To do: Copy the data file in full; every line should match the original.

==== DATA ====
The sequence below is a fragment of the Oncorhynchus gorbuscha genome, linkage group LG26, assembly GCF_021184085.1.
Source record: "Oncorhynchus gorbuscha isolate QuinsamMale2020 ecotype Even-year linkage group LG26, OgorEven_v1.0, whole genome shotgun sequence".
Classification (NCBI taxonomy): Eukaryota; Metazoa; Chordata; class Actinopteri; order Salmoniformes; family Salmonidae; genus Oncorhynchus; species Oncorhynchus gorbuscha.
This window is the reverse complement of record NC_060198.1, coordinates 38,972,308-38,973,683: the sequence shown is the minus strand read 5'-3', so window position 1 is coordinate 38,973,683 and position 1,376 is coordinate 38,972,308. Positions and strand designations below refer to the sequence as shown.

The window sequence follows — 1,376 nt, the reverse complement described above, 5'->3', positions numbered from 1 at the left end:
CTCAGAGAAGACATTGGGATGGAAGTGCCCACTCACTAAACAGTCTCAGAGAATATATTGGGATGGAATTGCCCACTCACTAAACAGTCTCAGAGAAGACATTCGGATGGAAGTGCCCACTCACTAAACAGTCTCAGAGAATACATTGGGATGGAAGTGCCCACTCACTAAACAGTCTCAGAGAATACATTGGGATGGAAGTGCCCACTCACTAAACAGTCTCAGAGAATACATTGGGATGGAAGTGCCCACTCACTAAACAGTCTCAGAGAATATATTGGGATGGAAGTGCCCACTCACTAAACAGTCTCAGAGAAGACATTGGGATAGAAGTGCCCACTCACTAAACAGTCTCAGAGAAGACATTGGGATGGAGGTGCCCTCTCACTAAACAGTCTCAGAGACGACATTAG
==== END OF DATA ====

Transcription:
The sequence below is a fragment of the Oncorhynchus gorbuscha genome, linkage group LG26, assembly GCF_021184085.1.
Source record: "Oncorhynchus gorbuscha isolate QuinsamMale2020 ecotype Even-year linkage group LG26, OgorEven_v1.0, whole genome shotgun sequence".
Classification (NCBI taxonomy): Eukaryota; Metazoa; Chordata; class Actinopteri; order Salmoniformes; family Salmonidae; genus Oncorhynchus; species Oncorhynchus gorbuscha.
This window is the reverse complement of record NC_060198.1, coordinates 38,972,308-38,973,683: the sequence shown is the minus strand read 5'-3', so window position 1 is coordinate 38,973,683 and position 1,376 is coordinate 38,972,308. Positions and strand designations below refer to the sequence as shown.

The window sequence follows — 1,376 nt, the reverse complement described above, 5'->3', positions numbered from 1 at the left end:
CTCAGAGAAGACATTGGGATGGAAGTGCCCACTCACTAAACAGTCTCAGAGAATATATTGGGATGGAATTGCCCACTCACTAAACAGTCTCAGAGAAGACATTCGGATGGAAGTGCCCACTCACTAAACAGTCTCAGAGAATACATTGGGATGGAAGTGCCCACTCACTAAACAGTCTCAGAGAATACATTGGGATGGAAGTGCCCACTCACTAAACAGTCTCAGAGAATACATTGGGATGGAAGTGCCCACTCACTAAACAGTCTCAGAGAATATATTGGGATGGAAGTGCCCACTCACTAAACAGTCTCAGAGAAGACATTGGGATAGAAGTGCCCACTCACTAAACAGTCTCAGAGAAGACATTGGGATGGAGGTGCCCTCTCACTAAACAGTCTCAGAGACGACATTAG